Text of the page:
I disagree specifically about this, because this is my favorite thing about BotW.
One of the main problems with the classic Zelda model is that rewards are terrible. In classic Zelda, a reward can either be :
- rupees, useless
- heart piece. Kind of nice, but severely diminishing value over time. And each incremental one makes no difference.
- bottle. Literally the best thing in the game, but there’s only 4 of them, and you know they’re gated behind something significant.
Disposable weapons means that there’s always a class of rewards that could be useful. Each one might not be specifically, but there is always at least potential for something useful. I think that in general, weapons are a little too easy to come by, so theyre diluted a bit, but the design is sound. (Eventually, you get easy access to the colliseum, which lets you farm and elemental weapon you want endlessly, but that’s kind of an end game problem.) I think a version where you always had a shitty version of the master sword would have worked better, because weapon pickups could be slightly rarer but generally better.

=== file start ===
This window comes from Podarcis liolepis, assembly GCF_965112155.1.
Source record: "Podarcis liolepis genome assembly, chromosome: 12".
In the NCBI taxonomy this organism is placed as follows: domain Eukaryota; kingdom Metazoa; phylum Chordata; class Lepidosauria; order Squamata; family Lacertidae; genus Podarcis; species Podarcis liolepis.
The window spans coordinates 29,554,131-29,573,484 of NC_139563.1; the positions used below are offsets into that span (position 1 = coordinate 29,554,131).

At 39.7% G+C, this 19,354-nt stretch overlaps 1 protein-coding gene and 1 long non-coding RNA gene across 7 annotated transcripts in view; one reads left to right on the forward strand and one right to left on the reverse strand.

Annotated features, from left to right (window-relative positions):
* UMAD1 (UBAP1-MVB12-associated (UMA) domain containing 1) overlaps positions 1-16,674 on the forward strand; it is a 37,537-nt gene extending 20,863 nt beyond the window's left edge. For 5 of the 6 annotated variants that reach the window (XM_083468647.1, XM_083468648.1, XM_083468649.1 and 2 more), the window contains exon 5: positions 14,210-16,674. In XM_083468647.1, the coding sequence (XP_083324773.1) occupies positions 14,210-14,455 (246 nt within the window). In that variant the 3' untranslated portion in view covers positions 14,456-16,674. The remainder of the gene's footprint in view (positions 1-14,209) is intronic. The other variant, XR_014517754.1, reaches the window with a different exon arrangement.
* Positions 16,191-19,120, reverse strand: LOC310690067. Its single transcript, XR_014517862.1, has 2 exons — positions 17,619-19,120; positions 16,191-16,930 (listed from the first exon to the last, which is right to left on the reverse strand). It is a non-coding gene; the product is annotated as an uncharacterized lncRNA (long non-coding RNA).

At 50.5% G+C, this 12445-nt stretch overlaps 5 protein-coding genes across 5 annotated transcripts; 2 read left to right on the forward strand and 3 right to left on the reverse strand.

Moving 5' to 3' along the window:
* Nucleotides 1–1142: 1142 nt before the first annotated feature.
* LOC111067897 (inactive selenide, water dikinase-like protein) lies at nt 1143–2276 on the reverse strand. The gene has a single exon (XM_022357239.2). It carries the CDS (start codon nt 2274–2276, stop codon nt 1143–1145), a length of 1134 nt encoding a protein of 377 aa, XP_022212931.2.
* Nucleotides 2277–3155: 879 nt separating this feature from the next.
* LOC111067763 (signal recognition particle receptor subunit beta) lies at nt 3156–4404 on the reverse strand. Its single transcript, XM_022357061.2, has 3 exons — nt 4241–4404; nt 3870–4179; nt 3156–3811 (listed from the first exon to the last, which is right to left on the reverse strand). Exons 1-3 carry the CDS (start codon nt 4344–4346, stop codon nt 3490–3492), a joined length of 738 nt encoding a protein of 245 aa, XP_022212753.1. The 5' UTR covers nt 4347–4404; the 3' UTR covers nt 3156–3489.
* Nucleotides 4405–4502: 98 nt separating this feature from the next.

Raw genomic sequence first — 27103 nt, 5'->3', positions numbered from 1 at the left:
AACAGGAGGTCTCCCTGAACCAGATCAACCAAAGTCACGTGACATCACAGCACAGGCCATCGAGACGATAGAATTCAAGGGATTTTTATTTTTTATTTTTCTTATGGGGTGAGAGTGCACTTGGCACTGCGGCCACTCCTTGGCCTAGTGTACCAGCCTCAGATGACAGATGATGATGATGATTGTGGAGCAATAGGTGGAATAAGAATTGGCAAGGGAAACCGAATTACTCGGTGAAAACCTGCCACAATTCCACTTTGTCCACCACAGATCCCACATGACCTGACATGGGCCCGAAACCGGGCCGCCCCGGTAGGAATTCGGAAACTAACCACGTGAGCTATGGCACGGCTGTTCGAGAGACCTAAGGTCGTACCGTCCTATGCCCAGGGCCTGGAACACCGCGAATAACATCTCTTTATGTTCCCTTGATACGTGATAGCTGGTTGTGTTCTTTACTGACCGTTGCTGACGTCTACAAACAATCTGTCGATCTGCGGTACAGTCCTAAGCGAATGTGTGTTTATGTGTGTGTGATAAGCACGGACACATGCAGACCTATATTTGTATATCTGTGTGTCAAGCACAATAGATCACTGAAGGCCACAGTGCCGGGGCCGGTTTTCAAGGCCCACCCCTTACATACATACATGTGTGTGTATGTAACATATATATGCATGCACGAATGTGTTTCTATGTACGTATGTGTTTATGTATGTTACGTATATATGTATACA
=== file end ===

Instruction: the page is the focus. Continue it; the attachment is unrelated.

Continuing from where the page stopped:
Also, I think they did a good job with clothes as high value, but non game breaking rewards.
I generally agree with a lot of the other critiques, but I felt they were mostly minor w/r/t to the overall experience. They grated on me by the end, but that was after like 60+ hours, so it’s hardly surprising. Everything in the game has diminishing returns, but without some RNG-equipment, I don’t really see how you fix that
The rain thing is, I think, the worst decision they made. Aside from the perma-rain zone, which was useful for level design purposes, there should have been a way to use sticky resin or some kind of consumable to counter rain. When so much of the game is built around the climbing /exploration experience, it just wasn’t a good idea to block that off for large chunks of time. In theory, the design could have told you “go do something else, like combat, until the rain ends” - almost like a day/night cycle, but the world layout meant that you were unlikely to be in a position where you could easily choose one instead of the other, and if you were halfway up a climb, well, sucks to be you I guess.